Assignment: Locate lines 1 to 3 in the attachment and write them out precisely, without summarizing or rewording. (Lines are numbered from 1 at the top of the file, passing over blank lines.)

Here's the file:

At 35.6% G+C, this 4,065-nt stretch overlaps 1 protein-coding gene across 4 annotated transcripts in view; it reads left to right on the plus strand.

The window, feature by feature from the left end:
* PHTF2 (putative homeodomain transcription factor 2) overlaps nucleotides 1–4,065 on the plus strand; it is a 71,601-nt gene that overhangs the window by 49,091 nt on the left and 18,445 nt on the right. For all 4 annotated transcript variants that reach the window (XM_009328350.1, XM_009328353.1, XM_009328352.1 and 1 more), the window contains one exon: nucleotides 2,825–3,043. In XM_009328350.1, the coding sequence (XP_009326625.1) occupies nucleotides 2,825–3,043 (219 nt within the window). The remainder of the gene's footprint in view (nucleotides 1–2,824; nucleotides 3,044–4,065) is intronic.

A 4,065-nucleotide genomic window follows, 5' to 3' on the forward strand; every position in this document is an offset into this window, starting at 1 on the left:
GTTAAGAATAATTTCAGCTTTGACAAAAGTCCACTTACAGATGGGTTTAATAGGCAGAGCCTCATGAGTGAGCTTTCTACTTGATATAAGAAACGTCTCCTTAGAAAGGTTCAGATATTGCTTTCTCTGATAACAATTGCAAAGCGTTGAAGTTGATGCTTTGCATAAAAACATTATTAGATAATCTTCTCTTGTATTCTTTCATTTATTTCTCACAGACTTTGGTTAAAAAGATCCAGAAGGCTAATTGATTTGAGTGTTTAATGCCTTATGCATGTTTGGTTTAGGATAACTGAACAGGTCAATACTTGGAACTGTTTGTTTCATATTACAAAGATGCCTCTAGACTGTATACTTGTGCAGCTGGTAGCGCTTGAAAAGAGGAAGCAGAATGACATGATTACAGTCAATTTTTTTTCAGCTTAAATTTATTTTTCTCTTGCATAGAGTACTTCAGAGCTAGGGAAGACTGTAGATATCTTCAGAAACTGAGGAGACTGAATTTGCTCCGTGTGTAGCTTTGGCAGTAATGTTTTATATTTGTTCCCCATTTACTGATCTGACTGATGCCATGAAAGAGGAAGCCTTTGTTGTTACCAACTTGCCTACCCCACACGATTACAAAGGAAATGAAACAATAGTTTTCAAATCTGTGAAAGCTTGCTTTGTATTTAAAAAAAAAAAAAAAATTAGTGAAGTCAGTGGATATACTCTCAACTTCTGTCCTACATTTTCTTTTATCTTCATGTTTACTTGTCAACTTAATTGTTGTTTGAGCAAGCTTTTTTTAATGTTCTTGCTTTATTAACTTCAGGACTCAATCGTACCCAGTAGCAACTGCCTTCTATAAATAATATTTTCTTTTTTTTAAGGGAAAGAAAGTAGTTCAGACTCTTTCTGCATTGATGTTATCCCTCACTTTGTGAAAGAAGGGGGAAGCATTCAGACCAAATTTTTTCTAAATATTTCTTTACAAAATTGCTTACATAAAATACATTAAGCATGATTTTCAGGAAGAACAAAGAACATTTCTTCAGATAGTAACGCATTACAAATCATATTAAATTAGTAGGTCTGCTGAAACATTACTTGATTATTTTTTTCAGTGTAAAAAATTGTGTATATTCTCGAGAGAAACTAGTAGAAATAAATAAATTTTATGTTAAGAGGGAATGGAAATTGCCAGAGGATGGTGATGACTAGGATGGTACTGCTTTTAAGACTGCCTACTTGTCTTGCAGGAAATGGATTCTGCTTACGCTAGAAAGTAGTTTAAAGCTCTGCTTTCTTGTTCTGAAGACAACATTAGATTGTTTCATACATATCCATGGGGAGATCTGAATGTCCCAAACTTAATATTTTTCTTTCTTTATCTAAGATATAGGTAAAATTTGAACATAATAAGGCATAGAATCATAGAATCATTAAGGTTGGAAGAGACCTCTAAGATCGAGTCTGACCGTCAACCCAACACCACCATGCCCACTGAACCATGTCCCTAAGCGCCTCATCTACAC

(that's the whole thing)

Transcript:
At 35.6% G+C, this 4,065-nt stretch overlaps 1 protein-coding gene across 4 annotated transcripts in view; it reads left to right on the plus strand.

The window, feature by feature from the left end:
* PHTF2 (putative homeodomain transcription factor 2) overlaps nucleotides 1–4,065 on the plus strand; it is a 71,601-nt gene that overhangs the window by 49,091 nt on the left and 18,445 nt on the right. For all 4 annotated transcript variants that reach the window (XM_009328350.1, XM_009328353.1, XM_009328352.1 and 1 more), the window contains one exon: nucleotides 2,825–3,043. In XM_009328350.1, the coding sequence (XP_009326625.1) occupies nucleotides 2,825–3,043 (219 nt within the window). The remainder of the gene's footprint in view (nucleotides 1–2,824; nucleotides 3,044–4,065) is intronic.